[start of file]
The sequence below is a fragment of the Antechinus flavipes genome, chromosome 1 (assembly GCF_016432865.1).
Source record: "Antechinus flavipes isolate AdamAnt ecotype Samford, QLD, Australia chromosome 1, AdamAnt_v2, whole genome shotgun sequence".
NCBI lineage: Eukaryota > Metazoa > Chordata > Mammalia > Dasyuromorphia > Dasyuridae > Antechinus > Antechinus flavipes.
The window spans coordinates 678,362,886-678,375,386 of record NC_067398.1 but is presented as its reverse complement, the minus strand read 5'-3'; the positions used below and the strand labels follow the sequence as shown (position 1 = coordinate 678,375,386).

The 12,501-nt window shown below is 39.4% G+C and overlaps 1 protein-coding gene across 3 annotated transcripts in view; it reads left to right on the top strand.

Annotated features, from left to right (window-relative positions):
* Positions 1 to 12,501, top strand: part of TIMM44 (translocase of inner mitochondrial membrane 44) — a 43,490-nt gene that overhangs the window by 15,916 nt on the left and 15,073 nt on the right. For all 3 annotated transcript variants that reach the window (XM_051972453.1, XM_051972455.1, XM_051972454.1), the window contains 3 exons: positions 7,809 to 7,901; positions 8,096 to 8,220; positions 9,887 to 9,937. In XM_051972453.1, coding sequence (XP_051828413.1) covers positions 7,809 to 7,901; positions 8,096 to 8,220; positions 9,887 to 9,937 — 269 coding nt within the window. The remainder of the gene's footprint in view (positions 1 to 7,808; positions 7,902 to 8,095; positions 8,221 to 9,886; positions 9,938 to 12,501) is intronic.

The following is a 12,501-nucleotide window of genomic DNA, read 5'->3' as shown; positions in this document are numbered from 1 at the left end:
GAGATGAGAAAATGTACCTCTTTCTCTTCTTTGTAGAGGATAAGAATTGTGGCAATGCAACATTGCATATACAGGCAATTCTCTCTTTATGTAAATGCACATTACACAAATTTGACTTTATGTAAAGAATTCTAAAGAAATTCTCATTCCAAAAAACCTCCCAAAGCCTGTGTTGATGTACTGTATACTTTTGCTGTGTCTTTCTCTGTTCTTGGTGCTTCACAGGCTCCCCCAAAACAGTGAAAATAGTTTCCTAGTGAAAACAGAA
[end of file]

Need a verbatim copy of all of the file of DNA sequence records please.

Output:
The sequence below is a fragment of the Antechinus flavipes genome, chromosome 1 (assembly GCF_016432865.1).
Source record: "Antechinus flavipes isolate AdamAnt ecotype Samford, QLD, Australia chromosome 1, AdamAnt_v2, whole genome shotgun sequence".
NCBI lineage: Eukaryota > Metazoa > Chordata > Mammalia > Dasyuromorphia > Dasyuridae > Antechinus > Antechinus flavipes.
The window spans coordinates 678,362,886-678,375,386 of record NC_067398.1 but is presented as its reverse complement, the minus strand read 5'-3'; the positions used below and the strand labels follow the sequence as shown (position 1 = coordinate 678,375,386).

The 12,501-nt window shown below is 39.4% G+C and overlaps 1 protein-coding gene across 3 annotated transcripts in view; it reads left to right on the top strand.

Annotated features, from left to right (window-relative positions):
* Positions 1 to 12,501, top strand: part of TIMM44 (translocase of inner mitochondrial membrane 44) — a 43,490-nt gene that overhangs the window by 15,916 nt on the left and 15,073 nt on the right. For all 3 annotated transcript variants that reach the window (XM_051972453.1, XM_051972455.1, XM_051972454.1), the window contains 3 exons: positions 7,809 to 7,901; positions 8,096 to 8,220; positions 9,887 to 9,937. In XM_051972453.1, coding sequence (XP_051828413.1) covers positions 7,809 to 7,901; positions 8,096 to 8,220; positions 9,887 to 9,937 — 269 coding nt within the window. The remainder of the gene's footprint in view (positions 1 to 7,808; positions 7,902 to 8,095; positions 8,221 to 9,886; positions 9,938 to 12,501) is intronic.

The following is a 12,501-nucleotide window of genomic DNA, read 5'->3' as shown; positions in this document are numbered from 1 at the left end:
GAGATGAGAAAATGTACCTCTTTCTCTTCTTTGTAGAGGATAAGAATTGTGGCAATGCAACATTGCATATACAGGCAATTCTCTCTTTATGTAAATGCACATTACACAAATTTGACTTTATGTAAAGAATTCTAAAGAAATTCTCATTCCAAAAAACCTCCCAAAGCCTGTGTTGATGTACTGTATACTTTTGCTGTGTCTTTCTCTGTTCTTGGTGCTTCACAGGCTCCCCCAAAACAGTGAAAATAGTTTCCTAGTGAAAACAGAA